Determining testamentary capacity
Determining testamentary capacity
In order for a will to be valid, the testator (the person making the will) must have the capacity to make the will. Without testamentary capacity, a testator could be vulnerable to exploitation and may not have their legal interests sufficiently protected.
While it is generally presumed that all adults have legal capacity, there may be some concern if the person making the will is intellectually disabled, has acquired a brain injury, is of advanced years, or has some other issue relating to their mental abilities.
If someone has cause to believe the testator did not have capacity to write their will, the will may be challenged in court. This may happen in situations where a testator has written a new will while very ill shortly before death, or perhaps has been removed from loved-ones or relied upon particular people.
There are four determinants that can indicate whether the required legal capacity exists:
1 The testator should understand that they are writing a will
It should be shown that the testator is aware of the nature and effect of a will, and that they are aware that they are writing a will (as opposed to simply writing a letter or a shopping list for example).
2 The testator should understand what their property is
When the testator is preparing their will, they should understand the nature and extent of their property. That is, they should have a good understanding of what their assets are without necessarily being aware of the value of every item of property. For example, if the testator had a manager of their share or property portfolios then the testator is not necessarily expected to understand the full extent of the value of those assets.
3 The testator should understand what claims are expected to be made on their property
The testator is likely to have family members and loved ones who have a reasonable expectation that the testator’s property will be passed on to them in the will. The testator should have the ability to comprehend and appreciate these claims. However, while this ability is required it is not necessary for the testator to satisfy these claims. The testator has the freedom to make any decision regarding their estate without it necessarily indicating a lack of capacity.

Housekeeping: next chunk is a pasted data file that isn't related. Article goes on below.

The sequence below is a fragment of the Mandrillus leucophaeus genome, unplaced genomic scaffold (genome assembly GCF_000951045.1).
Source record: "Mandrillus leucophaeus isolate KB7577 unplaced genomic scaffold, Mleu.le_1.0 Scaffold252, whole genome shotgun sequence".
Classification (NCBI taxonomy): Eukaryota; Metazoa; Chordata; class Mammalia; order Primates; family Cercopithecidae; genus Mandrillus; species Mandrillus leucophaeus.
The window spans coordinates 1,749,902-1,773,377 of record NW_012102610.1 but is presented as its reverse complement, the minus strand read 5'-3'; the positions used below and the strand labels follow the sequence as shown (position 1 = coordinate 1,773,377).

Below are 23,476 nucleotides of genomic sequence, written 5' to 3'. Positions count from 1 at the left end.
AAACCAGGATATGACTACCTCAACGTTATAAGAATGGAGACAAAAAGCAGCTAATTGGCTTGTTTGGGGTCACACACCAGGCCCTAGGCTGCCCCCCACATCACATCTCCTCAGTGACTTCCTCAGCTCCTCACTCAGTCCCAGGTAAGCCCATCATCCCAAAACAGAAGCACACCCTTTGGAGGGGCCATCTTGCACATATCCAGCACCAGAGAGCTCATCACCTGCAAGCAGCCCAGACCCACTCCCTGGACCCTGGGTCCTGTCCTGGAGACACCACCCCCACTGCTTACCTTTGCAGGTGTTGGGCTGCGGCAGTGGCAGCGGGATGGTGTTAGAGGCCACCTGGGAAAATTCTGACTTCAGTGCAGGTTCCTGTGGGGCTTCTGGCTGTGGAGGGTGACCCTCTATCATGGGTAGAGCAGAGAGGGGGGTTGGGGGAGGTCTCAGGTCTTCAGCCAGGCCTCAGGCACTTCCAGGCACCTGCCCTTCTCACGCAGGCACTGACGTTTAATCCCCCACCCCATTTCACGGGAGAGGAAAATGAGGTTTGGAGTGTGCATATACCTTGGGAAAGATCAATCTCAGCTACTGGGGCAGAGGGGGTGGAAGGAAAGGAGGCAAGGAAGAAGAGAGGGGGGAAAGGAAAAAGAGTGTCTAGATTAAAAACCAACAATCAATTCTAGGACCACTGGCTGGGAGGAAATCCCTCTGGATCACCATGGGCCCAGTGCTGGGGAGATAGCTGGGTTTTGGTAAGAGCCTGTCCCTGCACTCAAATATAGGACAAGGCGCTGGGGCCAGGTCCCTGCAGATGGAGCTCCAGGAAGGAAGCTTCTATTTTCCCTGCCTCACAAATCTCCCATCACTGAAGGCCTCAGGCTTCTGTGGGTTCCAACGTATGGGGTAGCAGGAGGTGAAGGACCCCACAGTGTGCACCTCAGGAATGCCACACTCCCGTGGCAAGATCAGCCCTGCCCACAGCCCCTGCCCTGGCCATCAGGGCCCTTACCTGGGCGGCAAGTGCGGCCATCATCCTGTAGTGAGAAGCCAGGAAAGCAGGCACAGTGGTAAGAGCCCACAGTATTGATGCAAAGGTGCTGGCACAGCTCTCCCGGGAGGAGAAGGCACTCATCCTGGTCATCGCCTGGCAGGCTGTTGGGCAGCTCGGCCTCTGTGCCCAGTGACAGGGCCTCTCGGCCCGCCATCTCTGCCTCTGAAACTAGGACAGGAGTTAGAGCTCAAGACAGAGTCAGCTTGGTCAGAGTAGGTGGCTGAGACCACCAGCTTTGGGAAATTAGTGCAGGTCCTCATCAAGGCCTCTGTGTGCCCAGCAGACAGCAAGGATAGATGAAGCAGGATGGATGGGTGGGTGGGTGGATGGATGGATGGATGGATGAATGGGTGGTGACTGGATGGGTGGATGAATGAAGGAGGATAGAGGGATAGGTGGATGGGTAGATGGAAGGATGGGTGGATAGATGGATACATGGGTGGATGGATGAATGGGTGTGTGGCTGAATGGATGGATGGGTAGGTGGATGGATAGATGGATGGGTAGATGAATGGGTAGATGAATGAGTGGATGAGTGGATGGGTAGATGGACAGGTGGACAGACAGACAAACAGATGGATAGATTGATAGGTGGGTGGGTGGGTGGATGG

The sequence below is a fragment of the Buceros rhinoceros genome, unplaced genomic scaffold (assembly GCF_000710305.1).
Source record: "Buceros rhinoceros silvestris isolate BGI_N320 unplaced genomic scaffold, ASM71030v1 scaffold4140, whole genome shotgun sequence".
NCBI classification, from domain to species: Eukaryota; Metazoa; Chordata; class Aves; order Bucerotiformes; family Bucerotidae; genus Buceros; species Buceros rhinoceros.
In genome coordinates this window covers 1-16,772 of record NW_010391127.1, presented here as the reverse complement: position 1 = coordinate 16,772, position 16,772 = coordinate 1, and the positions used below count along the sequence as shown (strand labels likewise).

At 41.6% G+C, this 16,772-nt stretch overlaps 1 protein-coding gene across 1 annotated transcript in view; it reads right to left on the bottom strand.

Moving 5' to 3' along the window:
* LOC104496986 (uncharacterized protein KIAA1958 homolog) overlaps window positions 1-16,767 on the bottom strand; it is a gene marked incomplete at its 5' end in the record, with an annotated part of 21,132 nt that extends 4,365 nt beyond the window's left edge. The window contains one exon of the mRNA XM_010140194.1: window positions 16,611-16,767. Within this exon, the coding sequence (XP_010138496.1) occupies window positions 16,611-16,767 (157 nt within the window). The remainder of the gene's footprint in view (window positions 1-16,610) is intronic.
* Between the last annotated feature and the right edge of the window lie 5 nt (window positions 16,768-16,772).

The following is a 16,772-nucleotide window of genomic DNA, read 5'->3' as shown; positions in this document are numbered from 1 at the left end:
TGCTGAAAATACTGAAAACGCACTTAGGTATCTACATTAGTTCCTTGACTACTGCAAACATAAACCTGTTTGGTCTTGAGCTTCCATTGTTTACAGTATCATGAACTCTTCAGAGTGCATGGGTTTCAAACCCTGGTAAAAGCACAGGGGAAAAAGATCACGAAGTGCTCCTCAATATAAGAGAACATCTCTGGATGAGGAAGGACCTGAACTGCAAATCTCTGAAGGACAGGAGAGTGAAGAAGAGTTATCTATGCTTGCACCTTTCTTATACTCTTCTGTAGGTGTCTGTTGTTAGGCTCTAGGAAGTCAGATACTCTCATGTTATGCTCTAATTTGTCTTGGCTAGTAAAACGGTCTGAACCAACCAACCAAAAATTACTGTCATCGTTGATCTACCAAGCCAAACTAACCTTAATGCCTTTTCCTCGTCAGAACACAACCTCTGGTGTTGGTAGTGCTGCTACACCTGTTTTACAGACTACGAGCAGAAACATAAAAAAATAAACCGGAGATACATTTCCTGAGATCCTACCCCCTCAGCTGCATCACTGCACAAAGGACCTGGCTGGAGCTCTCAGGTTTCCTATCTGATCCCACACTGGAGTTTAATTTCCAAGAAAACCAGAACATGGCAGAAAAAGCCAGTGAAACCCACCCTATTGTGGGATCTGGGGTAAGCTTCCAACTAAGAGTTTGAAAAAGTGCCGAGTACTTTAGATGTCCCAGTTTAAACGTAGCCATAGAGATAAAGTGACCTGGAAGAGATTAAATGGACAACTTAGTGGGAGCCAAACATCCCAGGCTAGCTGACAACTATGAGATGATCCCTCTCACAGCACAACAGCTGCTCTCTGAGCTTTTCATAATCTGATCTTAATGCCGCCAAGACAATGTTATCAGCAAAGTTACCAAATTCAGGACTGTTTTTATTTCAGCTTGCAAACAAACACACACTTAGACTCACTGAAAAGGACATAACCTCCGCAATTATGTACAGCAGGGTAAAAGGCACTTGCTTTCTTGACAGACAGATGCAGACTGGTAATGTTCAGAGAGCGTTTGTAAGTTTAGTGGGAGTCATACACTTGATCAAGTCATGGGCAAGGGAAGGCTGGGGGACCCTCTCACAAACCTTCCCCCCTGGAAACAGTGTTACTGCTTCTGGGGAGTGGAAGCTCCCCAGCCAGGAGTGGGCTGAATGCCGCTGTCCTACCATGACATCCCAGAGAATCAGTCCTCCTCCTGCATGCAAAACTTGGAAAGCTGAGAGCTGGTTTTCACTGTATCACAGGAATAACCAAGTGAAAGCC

4 The testator should not suffer from a condition that prevents them from making a rational decision
The testator should not be suffering from a disorder of the mind (for example, mental illness or dementia) that makes it difficult for them to be aware of what is contained in their will. Merely having the illness does not mean the testator lacks capacity. The illness should be such that it impairs the testator’s insight, judgment and ability to make decisions. Some difficulties may arise in proving lack of capacity where mental illnesses such as dementia may give the testator periods of lucid thought which give them intervals where they have the required legal capacity to make a will.
If just one of the above elements was not present when a testator was preparing their will, it may be possible for the will to be set aside.
If you have any questions arising from this post, please contact one of our expert estate planning lawyers at Certus Legal Group on 07 3106 3016 or contact us using the form on this page.
This article does not give legal advice and should not be relied upon as such. It is intended to provide general and summary information on legal topics, current at the time of first publication. You should seek professional legal advice before acting or relying on any of the content contained herein.